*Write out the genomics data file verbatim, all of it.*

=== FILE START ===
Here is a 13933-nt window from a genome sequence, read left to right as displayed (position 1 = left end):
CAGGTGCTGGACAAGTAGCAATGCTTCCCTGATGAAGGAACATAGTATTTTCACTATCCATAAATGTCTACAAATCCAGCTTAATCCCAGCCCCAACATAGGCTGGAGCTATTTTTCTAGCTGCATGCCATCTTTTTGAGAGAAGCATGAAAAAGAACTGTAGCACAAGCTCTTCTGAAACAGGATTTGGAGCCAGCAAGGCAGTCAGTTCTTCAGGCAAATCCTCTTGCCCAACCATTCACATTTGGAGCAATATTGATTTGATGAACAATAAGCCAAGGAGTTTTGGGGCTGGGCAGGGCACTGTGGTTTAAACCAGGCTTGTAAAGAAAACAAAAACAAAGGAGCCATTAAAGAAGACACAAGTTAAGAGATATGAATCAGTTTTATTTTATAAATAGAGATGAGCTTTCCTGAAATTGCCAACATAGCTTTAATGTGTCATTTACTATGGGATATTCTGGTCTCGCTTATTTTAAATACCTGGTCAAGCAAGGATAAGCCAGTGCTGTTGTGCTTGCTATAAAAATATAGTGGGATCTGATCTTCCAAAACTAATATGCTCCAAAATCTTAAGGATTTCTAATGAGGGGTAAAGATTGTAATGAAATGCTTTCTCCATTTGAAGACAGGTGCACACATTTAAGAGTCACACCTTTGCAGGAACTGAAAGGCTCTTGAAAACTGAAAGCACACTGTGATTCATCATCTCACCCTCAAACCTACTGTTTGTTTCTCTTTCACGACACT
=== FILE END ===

Here is a 13933-nt window from a genome sequence, read left to right as displayed (position 1 = left end):
CAGGTGCTGGACAAGTAGCAATGCTTCCCTGATGAAGGAACATAGTATTTTCACTATCCATAAATGTCTACAAATCCAGCTTAATCCCAGCCCCAACATAGGCTGGAGCTATTTTTCTAGCTGCATGCCATCTTTTTGAGAGAAGCATGAAAAAGAACTGTAGCACAAGCTCTTCTGAAACAGGATTTGGAGCCAGCAAGGCAGTCAGTTCTTCAGGCAAATCCTCTTGCCCAACCATTCACATTTGGAGCAATATTGATTTGATGAACAATAAGCCAAGGAGTTTTGGGGCTGGGCAGGGCACTGTGGTTTAAACCAGGCTTGTAAAGAAAACAAAAACAAAGGAGCCATTAAAGAAGACACAAGTTAAGAGATATGAATCAGTTTTATTTTATAAATAGAGATGAGCTTTCCTGAAATTGCCAACATAGCTTTAATGTGTCATTTACTATGGGATATTCTGGTCTCGCTTATTTTAAATACCTGGTCAAGCAAGGATAAGCCAGTGCTGTTGTGCTTGCTATAAAAATATAGTGGGATCTGATCTTCCAAAACTAATATGCTCCAAAATCTTAAGGATTTCTAATGAGGGGTAAAGATTGTAATGAAATGCTTTCTCCATTTGAAGACAGGTGCACACATTTAAGAGTCACACCTTTGCAGGAACTGAAAGGCTCTTGAAAACTGAAAGCACACTGTGATTCATCATCTCACCCTCAAACCTACTGTTTGTTTCTCTTTCACGACACT